Major League Baseball tried to get tobacco taken out of “Moneyball”

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Major League Baseball has made no secret of the fact that it wants players to stop using smokeless tobacco while at the ballpark.  It’s a push they’re likely going to take to the MLBPA during collective bargaining this fall. That may be problematic and may meet resistance, but as I’ve written many times, it’s something worth doing. It’s one of the few times where I give any credence to “won’t somebody think of the children” kinds of appeals, because I’ve seen guys pick up dipping precisely because it’s seen as the “big league” thing to do.

But even if wanting to wipe out smokeless tobacco is a laudable goal, one can get carried away with it.  Major League Baseball tried to get a bit carried away, but Hollywood wouldn’t let them:

Major League Baseball is so keen on scrubbing tobacco from the sport that it asked Sony Pictures to remove scenes depicting its use in the movie “Moneyball,” though the studio declined to do so. In the new film, Brad Pitt plays Oakland A’s general manager Billy Beane, and incorporates several of his habits, including dipping … Baseball spokesman Pat Courtney said the studio agreed to many of MLB’s suggestions in the film, but decided to keep Beane’s tobacco use as a matter of authenticity, because he used the product at the time the movie is set (Beane has since quit dipping).

“Moneyball” is a movie aimed at grownups depicting events that, for the most part, actually took place.  You start to get into real trouble when your zeal to make a better future causes you to whitewash the past. Just ask the ghosts of Robert Johnson, Jackson Pollock and Winston Churchill.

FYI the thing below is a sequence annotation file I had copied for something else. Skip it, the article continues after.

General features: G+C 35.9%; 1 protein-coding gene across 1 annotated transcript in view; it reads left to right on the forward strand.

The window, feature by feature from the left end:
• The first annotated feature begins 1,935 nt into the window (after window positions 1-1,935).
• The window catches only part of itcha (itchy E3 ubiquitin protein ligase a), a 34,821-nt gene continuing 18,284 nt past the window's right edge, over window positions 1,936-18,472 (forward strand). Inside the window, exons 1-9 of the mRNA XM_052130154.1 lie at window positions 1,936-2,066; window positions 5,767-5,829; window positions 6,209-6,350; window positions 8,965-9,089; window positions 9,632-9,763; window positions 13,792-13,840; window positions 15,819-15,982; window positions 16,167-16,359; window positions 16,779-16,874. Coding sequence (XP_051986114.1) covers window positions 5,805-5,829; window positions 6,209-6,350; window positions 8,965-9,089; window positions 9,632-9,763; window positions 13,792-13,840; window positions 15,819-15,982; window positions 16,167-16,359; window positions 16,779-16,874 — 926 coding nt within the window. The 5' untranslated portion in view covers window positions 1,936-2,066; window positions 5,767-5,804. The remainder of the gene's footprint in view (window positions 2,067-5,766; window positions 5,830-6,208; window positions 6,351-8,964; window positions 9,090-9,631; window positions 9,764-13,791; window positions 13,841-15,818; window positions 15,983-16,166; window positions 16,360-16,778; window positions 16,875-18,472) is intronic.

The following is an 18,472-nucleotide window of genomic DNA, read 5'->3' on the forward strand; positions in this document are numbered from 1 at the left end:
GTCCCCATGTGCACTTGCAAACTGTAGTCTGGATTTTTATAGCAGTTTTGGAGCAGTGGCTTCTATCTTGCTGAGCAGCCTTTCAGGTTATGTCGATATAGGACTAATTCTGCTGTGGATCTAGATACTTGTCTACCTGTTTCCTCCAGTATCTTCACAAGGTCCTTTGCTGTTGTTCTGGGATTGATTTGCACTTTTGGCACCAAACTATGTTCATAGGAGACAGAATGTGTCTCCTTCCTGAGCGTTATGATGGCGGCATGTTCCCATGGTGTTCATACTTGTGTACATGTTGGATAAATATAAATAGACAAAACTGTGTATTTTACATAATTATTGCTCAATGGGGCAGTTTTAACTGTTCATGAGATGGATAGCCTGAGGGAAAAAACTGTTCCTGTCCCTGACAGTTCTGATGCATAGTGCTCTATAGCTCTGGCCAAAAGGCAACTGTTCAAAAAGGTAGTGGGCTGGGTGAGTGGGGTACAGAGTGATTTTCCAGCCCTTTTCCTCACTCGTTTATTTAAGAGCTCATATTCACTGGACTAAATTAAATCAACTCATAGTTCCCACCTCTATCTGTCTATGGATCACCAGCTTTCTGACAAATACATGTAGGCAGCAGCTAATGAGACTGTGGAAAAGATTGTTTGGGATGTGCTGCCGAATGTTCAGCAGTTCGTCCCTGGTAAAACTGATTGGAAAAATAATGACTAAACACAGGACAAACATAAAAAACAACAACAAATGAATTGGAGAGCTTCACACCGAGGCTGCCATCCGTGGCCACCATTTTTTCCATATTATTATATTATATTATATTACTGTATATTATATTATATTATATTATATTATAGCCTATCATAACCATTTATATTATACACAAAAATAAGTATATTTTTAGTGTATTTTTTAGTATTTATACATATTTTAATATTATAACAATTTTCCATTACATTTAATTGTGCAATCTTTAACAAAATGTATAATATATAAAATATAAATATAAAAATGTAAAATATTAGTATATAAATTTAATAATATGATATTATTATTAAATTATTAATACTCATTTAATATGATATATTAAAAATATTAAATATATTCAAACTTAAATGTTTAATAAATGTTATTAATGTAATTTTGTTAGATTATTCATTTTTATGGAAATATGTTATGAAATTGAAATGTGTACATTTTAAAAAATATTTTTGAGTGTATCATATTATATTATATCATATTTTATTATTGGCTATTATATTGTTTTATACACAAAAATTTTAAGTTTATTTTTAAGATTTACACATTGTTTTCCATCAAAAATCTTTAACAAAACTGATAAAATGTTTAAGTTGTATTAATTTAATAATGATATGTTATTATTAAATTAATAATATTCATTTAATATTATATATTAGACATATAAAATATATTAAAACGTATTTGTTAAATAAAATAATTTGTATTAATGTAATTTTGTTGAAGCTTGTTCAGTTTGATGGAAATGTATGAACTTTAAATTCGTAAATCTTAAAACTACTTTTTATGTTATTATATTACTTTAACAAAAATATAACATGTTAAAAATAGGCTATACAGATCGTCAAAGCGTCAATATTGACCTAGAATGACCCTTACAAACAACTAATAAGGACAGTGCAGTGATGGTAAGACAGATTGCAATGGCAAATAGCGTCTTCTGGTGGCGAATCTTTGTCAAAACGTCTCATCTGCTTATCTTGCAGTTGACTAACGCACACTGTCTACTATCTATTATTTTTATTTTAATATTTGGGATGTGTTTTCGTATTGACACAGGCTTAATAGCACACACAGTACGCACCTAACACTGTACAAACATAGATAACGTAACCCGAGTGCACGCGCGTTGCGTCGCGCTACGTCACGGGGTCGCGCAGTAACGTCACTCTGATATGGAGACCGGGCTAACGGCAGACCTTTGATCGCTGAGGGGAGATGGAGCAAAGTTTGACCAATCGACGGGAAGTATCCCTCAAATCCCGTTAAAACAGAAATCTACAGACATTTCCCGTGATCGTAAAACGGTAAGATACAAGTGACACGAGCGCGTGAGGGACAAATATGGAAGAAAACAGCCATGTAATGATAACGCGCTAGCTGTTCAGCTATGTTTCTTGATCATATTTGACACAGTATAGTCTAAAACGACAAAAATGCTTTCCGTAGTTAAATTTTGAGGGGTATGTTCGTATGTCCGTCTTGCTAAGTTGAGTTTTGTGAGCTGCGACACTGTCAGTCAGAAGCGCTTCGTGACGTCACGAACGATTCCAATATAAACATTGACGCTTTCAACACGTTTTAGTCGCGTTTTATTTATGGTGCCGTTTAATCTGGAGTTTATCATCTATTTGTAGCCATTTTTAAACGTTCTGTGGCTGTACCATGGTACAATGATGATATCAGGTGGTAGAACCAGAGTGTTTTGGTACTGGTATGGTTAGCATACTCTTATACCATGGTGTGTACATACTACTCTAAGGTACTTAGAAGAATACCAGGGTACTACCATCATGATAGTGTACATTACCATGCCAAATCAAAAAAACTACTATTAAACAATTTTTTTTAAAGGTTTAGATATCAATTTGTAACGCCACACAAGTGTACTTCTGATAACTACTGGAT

Did they have to have Brad Pitt dipping in “Moneyball?”  No.  But it’s part of the character he was portraying. And we should be able to handle that.

Braves ace Mike Soroka out for year with torn Achilles

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Atlanta Braves ace Mike Soroka is out for the season after tearing his right Achilles tendon Monday night against the New York Mets.

Soroka was hurt in the third inning after delivering a pitch to J.D. Davis, who grounded the ball toward first baseman Freddie Freeman.

Soroka broke toward first to cover the bag, only to go down on his first step off the mound. The right-hander knew right away it was a devastating injury, one that ensures he won’t be back on the mound until 2021.

“It’s a freak thing that happened,” manager Brian Snitker said, delivering the grim news after the Braves lost 7-2 to the Mets. “I’m sorry it did.”

Soroka yelled in obvious pain and tried to walk gingerly for a couple of steps before dropping to his knees. He couldn’t put any weight on the leg as he was helped toward the clubhouse with the assistance of Snitker and a trainer.

It was a major blow to the two-time defending NL East champion Braves, who had won five straight despite struggling to put together an effective rotation.

“Somebody else is going to get an opportunity,” Snitker said. “Things like that happen. These guys will regroup. Somebody is going to get an opportunity to do something really good. Our young guys are going to continue to get better. We’re going to be fine.”

Soroka, who turns 23 on Tuesday, made his first opening day start last month after going 13-4 with a dazzling 2.68 ERA in 2019 to finish second in NL Rookie of the Year balloting and sixth for the Cy Young Award.

Soroka was making his third start of the season. He came in having allowed just two earned runs over 11 1/3 innings but struggled against the Mets, giving up three hits and four walks. He was charged with four earned runs in 2 1/3 innings, the second-shortest outing of his career.

Unfortunately for Soroka, he won’t get a chance to make up for it this season.